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In an attempt to bring in additional capital to refill the state coffers, King Salman last year announced that Aramco would be going public. The ruling family had resisted an IPO since Aramco was fully nationalized in 1980. The regime wanted to avoid this because an IPO entails disclosure requirements, which would make Aramco’s operations more transparent. Selling shares also represents a small step toward the royal family beginning to lose control of the company. But harsh economic realities have forced its hand, and Saudi Aramco will now seek capital for up to 5 percent ownership of the company, a large enough share to bring in cash proceeds and small enough for the royal family to retain control. That King Salman personally traveled to Asia to seek investment from Saudi Arabia’s key customers is a sign that the kingdom really needs the money.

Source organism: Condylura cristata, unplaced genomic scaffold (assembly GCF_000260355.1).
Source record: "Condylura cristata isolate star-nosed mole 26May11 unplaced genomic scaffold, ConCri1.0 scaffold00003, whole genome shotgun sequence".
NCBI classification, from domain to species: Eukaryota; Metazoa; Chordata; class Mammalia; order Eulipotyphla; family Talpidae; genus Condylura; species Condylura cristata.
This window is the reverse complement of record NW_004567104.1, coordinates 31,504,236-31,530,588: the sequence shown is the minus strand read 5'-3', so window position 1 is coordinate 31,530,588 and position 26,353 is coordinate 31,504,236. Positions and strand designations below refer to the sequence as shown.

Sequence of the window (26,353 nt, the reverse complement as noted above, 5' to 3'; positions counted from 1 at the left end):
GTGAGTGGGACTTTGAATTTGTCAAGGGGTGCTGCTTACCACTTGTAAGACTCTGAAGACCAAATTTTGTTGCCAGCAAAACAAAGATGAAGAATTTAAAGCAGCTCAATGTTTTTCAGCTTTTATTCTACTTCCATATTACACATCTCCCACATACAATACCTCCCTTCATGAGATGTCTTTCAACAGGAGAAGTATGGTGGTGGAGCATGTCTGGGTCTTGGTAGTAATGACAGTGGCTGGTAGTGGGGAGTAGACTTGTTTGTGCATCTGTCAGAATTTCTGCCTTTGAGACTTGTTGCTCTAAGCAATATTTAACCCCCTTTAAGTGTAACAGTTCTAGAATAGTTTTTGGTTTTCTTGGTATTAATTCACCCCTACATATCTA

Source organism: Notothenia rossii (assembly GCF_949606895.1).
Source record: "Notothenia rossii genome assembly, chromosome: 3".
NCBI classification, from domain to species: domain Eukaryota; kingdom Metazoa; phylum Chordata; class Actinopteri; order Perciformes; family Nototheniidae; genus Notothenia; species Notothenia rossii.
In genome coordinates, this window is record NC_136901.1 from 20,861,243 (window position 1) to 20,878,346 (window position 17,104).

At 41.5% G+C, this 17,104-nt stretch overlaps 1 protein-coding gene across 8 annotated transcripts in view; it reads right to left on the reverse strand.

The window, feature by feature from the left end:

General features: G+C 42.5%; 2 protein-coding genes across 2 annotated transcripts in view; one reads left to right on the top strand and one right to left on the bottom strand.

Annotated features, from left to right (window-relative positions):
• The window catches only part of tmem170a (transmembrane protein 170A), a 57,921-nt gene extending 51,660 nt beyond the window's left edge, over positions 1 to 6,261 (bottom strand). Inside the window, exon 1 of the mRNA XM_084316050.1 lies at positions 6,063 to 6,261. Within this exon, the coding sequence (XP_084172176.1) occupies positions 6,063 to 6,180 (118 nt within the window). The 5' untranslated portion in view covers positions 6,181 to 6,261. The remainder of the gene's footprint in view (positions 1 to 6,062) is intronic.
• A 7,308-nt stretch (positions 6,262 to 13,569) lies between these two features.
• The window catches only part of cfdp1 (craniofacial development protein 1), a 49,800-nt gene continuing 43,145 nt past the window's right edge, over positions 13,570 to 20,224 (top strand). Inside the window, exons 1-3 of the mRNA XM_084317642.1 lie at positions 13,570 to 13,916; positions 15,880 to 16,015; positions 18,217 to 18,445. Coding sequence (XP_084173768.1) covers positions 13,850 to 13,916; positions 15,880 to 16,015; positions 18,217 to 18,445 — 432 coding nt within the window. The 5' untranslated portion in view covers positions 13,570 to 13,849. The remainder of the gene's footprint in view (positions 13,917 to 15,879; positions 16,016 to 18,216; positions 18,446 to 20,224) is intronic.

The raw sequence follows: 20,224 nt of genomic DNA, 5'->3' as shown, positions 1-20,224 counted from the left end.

Malaysia’s Prime Minister Najib Razak (R) talks with Saudi Arabia’s King Salman (L) during the signing of a memorandum of understanding between the two countries in Putrajaya, outside Kuala Lumpur on Feb. 27, 2017. King Salman is on a four-day visit to Malaysia to reaffirm relations and boost economic ties between the two countries. MOHD RASFAN/AFP/Getty Images